The European Union today agreed on new laws that are intended to break up the monopolies of Big Tech.
The “Digital Markets Act” will address such power by putting laws in place that will affect messaging services, online advertising, digital stores, user privacy, e-commerce, and just about all areas of how technology companies do business. The act has been long in the making and just has one final hurdle to cross in being passed by Parliament and Council. This is expected to happen.
“The agreement ushers in a new era of tech regulation worldwide,” said Parliament’s Internal Market and Consumer Protection Committee, Andreas Schwab. “The Digital Markets Act puts an end to the ever-increasing dominance of Big Tech companies. From now on, they must show that they also allow for fair competition on the internet. The new rules will help enforce that basic principle. Europe is thus ensuring more competition, more innovation and more choice for users. ”
One thing that will change is related to the interoperability of messaging apps such as Meta Platforms Inc.’s-owned Facebook Messenger and WhatsApp, as well as other platforms such as Apple Inc.’s iMessage. The law states that these messaging gatekeepers will have to “open up and interoperate with smaller messaging platforms, if they so request.” The EU believes that people should be able to communicate across all messaging platforms, hoping that this will encourage people to use smaller messaging apps.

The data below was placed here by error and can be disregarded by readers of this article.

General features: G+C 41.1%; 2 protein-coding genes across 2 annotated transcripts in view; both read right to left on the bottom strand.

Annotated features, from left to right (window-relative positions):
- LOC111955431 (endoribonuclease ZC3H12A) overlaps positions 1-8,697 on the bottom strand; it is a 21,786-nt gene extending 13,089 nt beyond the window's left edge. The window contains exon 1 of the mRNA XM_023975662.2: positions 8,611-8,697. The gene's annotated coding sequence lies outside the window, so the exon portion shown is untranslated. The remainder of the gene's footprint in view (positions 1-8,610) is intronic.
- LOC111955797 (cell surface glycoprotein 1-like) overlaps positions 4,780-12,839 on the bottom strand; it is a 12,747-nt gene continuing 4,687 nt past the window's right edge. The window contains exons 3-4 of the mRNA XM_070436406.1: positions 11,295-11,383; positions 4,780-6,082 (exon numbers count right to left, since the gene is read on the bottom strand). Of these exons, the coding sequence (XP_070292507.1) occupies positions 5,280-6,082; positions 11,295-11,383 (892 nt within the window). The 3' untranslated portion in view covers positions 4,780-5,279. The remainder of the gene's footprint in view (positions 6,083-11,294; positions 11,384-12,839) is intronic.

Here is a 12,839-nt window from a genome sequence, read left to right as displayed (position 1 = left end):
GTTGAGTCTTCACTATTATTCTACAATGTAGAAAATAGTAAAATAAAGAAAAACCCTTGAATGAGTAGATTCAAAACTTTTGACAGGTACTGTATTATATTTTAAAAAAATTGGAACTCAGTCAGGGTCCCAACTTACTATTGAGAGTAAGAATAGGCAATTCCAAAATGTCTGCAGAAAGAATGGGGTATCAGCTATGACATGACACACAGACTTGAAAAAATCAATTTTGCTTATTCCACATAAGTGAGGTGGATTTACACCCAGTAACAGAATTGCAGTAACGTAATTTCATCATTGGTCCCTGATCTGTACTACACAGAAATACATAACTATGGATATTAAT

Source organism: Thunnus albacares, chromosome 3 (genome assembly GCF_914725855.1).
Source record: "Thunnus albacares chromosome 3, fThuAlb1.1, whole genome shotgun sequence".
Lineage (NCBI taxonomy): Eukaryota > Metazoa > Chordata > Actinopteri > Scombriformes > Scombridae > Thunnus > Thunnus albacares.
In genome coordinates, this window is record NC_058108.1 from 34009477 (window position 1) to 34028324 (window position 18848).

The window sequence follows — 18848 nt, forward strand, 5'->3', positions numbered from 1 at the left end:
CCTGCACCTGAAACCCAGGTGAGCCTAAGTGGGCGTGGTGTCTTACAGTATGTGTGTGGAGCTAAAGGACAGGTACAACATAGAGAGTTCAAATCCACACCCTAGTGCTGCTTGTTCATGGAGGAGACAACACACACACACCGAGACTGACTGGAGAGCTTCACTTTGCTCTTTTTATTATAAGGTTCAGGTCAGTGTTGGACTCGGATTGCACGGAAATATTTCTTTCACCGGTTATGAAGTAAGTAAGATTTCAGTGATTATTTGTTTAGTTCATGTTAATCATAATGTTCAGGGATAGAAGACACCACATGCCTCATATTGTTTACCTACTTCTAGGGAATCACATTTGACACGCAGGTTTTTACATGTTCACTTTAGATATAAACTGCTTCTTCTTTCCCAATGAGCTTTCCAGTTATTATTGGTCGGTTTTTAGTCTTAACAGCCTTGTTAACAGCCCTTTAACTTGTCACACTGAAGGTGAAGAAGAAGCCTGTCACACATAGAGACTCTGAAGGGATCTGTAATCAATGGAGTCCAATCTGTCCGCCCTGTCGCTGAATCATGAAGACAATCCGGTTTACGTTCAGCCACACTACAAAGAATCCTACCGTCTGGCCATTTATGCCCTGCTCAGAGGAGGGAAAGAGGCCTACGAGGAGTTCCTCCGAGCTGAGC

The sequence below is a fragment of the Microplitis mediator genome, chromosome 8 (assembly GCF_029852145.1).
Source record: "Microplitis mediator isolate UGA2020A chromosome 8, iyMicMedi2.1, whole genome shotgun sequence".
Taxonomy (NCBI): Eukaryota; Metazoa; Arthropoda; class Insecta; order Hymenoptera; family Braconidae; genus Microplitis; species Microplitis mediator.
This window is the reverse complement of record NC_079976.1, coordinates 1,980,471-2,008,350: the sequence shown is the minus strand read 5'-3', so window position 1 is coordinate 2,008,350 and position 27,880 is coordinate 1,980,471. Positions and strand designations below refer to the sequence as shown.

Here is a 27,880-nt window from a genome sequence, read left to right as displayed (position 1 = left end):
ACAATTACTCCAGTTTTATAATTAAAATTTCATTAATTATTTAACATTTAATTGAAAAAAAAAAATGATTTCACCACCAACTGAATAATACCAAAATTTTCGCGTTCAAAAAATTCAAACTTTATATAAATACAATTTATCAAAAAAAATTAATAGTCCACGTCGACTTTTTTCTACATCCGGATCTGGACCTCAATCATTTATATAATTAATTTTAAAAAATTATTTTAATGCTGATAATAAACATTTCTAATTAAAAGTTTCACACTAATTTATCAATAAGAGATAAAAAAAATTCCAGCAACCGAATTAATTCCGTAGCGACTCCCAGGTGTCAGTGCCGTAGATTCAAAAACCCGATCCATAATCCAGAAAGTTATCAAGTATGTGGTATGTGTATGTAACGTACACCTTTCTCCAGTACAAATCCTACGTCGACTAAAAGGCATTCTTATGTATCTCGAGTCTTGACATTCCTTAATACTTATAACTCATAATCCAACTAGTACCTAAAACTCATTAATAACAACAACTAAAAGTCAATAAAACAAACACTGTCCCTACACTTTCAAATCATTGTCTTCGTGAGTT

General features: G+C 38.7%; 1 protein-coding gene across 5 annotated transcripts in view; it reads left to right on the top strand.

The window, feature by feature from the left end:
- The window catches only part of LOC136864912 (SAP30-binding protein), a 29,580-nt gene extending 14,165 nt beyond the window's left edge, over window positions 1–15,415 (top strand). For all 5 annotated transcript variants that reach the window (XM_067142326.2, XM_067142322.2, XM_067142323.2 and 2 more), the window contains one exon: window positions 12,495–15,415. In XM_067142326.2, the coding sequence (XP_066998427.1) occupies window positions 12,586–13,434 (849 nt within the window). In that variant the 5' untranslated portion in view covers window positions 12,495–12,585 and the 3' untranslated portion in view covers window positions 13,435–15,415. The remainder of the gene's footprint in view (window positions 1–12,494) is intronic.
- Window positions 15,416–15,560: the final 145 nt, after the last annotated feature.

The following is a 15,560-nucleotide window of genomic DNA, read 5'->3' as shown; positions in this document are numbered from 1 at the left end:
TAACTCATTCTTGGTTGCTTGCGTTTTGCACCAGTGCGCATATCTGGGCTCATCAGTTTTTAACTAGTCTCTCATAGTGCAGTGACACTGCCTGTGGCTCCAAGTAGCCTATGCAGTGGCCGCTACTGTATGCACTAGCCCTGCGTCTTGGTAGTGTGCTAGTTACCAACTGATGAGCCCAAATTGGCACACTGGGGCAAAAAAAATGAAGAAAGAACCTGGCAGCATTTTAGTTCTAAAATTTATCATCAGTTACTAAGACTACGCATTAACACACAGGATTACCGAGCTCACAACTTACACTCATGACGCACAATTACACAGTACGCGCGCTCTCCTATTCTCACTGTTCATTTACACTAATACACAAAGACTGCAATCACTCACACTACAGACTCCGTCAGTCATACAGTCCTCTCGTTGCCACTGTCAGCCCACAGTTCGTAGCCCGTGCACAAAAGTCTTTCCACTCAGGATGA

When users buy an Android or iOS device, the law states that they should be given a “right to uninstall”, but on top of that, they should also see a bunch of options relating to services from companies other than Google and Apple. This will include phones giving the option of other digital stores from where to download apps, besides the App Store and Google Play.
There should also be more availability of data, says the EU, which will mean businesses that operate on platforms such as Amazon should have the ability to request Amazon’s analytics services. Then, companies such as Google or Meta will have to get a user’s consent if it wants to collect any data at all on the person.
Also relating to advertising will be a law that states that anyone who buys ads should be able to use certain tools provided by the company that will verify the ads’ reach. The EU wants to end “self-preferencing”, too, meaning these mega-companies should not be allowed to advertise their own products in front of smaller companies ’products.
This will greatly affect what the EU calls the main gatekeepers: Apple, Google, Amazon, Meta, and Microsoft, but also smaller platforms that rule the roost to some extent such as Twitter and Spotify. If they fail to meet the laws, they could be fined as much as 20% of their global revenue. This could mean billions in fines if the companies can’t adhere to such far-reaching laws.
It could have a deleterious impact on the US workforce.
“This bill was written to target US tech companies, and its impact will fall on American workers,” Adam Kovacevich, chief executive of the Chamber of Progress, a trade group in Washington, told the New York Times. “European regulations that single out our tech sector threaten American jobs – not just in Silicon Valley, but in cities from Pittsburgh to Birmingham.”